8 Aug

Alex Botha, chief executive of the British Safety Council, welcomed twenty senior officials from the State Administration of Work Safety of China to the organisation’s London headquarters on 4 August.  The officials, drawn from the chemicals, coal mining, metallurgical, nuclear and shipbuilding sectors including in Sichuan and Shandong, met with the British Safety Council executive team as part of their week long study tour of the UK.

The meeting provided the Work Safety Administration officials with the opportunity to hear first hand from Alex Botha and his colleagues about the work of the British Safety Council in helping keep workplaces and workers safe and healthy in the United Kingdom, the Middle East, India and the many other countries in which it operates.  The visiting state delegation were particularly interested in exploring the effectiveness of the health and safety regulatory framework and how the work of the British Safety Council assists in helping ensuring legal compliance.  Both the State Administration of Work Safety officials and the British Safety Council executive team were clear about the importance of maintaining contact, sharing knowledge and meeting again in the near future.

Worker involvement: the elusive piece in the health and safety jigsaw

29 Jul

Nigel Bryson has been a stalwart over the past thirty years in promoting the immense benefits of actively involving workers in preventing workplaces injuries and ill health occurrences. I have had the pleasure of knowing and working with Nigel for the past ten years. The British Safety Council is honoured that Nigel regularly speaks at our events and ones that we partner. It is fair to say that the hundreds who have heard him never fail to be moved by his passion and persuasion.

You never quite know what you are going to get from Nigel in terms of what he will use to highlight the cost of not involving workers and the massive benefits produced when you do. Quite simply Nigel grabs your attention, engages your emotions and presents you with the stark evidence. In his words, “Workers are not the problem: workers are the solution to health and safety problems”.

Nigel has now brought a mass of material together in his new book, “Zero harm: worker involvement. The missing pieces”. Just reading his foreword, “Workers dying to live”, reminded me that for many people the consequences of workplace injury and ill health are not remote but have touched them directly and continue to impact on them and their families. Nigel was deeply affected by his father’s work as a trade union official and the memory of his father having to visit the bereaved families of dead workers. One such instance was a visit to the wife of a worker killed in a quarrying accident. The woman still harboured a faint hope that her husband would come walking through the door. She said to Nigel’s Dad, “You know Mr Bryson there wasn’t even a body to bury.” To obtain a copy of this book or talk to Nigel about his work in promoting worker involvement e-mail him at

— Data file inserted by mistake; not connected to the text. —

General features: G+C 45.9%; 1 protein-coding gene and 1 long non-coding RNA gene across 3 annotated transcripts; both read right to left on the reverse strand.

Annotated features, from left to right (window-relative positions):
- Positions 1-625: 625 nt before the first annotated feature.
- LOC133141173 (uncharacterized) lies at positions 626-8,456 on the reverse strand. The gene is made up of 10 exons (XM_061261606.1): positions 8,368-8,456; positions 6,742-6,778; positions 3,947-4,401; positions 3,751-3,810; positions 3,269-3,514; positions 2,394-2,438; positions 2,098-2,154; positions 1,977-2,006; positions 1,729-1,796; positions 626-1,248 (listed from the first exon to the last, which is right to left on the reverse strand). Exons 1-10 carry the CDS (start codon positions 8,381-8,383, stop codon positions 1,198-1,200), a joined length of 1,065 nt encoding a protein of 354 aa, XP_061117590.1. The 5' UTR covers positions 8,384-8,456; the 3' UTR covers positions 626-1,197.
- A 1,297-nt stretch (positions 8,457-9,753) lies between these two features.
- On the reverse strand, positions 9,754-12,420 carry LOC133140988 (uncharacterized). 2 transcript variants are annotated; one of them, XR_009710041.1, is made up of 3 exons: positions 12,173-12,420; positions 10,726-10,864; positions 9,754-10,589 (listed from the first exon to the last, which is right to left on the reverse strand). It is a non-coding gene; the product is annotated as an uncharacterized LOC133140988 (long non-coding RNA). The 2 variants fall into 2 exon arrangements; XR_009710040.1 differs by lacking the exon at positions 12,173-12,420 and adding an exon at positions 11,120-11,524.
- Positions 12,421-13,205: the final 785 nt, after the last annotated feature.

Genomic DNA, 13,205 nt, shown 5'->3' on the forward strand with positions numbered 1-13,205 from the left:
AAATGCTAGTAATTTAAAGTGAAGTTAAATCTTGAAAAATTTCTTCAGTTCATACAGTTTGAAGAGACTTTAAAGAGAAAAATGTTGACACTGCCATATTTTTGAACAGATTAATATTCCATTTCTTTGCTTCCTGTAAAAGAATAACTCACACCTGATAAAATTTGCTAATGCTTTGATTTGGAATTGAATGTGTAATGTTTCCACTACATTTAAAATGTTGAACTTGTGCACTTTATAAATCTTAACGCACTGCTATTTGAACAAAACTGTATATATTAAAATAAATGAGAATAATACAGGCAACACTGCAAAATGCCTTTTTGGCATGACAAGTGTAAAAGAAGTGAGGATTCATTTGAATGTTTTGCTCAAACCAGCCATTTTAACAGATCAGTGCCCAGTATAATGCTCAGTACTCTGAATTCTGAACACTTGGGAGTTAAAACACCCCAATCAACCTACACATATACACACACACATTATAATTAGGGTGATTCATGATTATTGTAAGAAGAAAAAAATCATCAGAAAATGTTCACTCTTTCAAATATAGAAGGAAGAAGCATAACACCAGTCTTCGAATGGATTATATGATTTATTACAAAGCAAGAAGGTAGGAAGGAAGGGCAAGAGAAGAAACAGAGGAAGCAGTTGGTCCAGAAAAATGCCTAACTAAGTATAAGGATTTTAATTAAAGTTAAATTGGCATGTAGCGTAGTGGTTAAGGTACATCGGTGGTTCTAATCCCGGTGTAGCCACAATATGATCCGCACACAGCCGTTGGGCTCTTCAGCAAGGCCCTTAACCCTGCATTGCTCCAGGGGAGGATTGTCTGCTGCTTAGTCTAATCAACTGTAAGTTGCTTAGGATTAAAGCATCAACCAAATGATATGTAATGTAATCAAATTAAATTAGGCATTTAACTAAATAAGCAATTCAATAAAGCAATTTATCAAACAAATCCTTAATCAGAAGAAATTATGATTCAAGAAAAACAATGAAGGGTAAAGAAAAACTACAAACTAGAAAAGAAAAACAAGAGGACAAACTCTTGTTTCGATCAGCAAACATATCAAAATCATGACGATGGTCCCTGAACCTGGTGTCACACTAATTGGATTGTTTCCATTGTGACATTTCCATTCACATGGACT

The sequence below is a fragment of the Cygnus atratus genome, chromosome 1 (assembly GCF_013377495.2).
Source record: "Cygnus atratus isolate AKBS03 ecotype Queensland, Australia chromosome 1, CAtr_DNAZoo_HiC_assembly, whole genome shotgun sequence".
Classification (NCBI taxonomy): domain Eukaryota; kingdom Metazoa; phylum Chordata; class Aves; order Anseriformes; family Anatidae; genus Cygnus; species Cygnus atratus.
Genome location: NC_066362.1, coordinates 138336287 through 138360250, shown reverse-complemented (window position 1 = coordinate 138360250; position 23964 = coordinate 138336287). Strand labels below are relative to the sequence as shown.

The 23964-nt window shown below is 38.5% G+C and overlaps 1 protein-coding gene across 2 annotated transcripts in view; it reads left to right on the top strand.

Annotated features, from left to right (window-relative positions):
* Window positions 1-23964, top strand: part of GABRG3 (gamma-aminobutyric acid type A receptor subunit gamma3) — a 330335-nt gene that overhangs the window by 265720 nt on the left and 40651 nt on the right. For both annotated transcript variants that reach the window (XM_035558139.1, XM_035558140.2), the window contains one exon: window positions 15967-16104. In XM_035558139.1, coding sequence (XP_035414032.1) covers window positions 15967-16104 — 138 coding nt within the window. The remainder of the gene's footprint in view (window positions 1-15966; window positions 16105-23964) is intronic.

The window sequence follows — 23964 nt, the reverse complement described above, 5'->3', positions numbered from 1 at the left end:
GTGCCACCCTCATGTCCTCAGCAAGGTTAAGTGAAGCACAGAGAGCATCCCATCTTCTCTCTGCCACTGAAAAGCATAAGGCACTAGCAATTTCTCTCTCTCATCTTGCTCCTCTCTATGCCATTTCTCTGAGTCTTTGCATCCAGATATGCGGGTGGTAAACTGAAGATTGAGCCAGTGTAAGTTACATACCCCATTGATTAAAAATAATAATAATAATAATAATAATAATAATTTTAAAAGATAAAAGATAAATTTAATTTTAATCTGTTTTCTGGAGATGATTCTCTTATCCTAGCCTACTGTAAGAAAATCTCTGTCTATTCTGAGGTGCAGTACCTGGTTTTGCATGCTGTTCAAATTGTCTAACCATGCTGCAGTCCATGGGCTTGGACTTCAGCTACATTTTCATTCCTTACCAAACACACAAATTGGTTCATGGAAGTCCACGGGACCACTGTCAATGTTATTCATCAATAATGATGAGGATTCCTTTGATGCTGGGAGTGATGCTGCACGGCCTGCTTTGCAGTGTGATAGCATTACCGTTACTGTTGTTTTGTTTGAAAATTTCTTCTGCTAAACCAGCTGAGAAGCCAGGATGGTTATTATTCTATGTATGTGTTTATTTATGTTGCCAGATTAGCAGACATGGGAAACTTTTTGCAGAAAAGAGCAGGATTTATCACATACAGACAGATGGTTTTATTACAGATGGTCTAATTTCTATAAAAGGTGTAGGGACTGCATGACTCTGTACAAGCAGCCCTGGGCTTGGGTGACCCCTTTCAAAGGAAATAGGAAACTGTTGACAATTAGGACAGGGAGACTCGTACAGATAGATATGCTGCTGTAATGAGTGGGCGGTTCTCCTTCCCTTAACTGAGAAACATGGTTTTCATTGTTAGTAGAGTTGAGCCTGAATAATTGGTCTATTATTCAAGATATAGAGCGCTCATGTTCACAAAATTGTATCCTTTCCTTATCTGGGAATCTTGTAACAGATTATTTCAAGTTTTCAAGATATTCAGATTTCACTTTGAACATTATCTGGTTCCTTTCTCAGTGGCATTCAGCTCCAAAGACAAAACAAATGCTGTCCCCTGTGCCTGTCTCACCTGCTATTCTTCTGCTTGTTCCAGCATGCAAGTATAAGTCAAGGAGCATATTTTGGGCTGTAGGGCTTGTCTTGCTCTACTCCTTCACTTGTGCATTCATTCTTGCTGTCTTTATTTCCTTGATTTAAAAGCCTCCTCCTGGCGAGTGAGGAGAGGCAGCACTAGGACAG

“Do the maths” – HSE publishes proposals for recovering its costs from non compliant duty holders

26 Jul

The HSE issued a consultation document on 22 July 2011 containing proposals to place a legal duty “on HSE to recover costs where duty holders are found to be in material breach of health and safety law”.  The British Safety Council will shortly be consulting its own members in Great Britain concerning the proposals through an online survey and face-to-face meetings. The importance of this particular consultation cannot be overestimated.  This impact of this particular regulatory change is not solely about a transfer of the burden of meeting the costs of tackling non-compliance from the taxpayer to the regulator.  It raises questions too about the relationship between the regulator, that is HSE, and duty holders and the policy and practice concerning HSE enforcement. For the present the cost recovery proposals apply only to the work of HSE not to the equivalent work undertaken by local authorities.

The consultative document makes clear that HSE would not have discretion on whether to apply fee for intervention. Rather HSE would be under a duty to recover the costs of its intervention activity where there had been a material breach of health and safety law.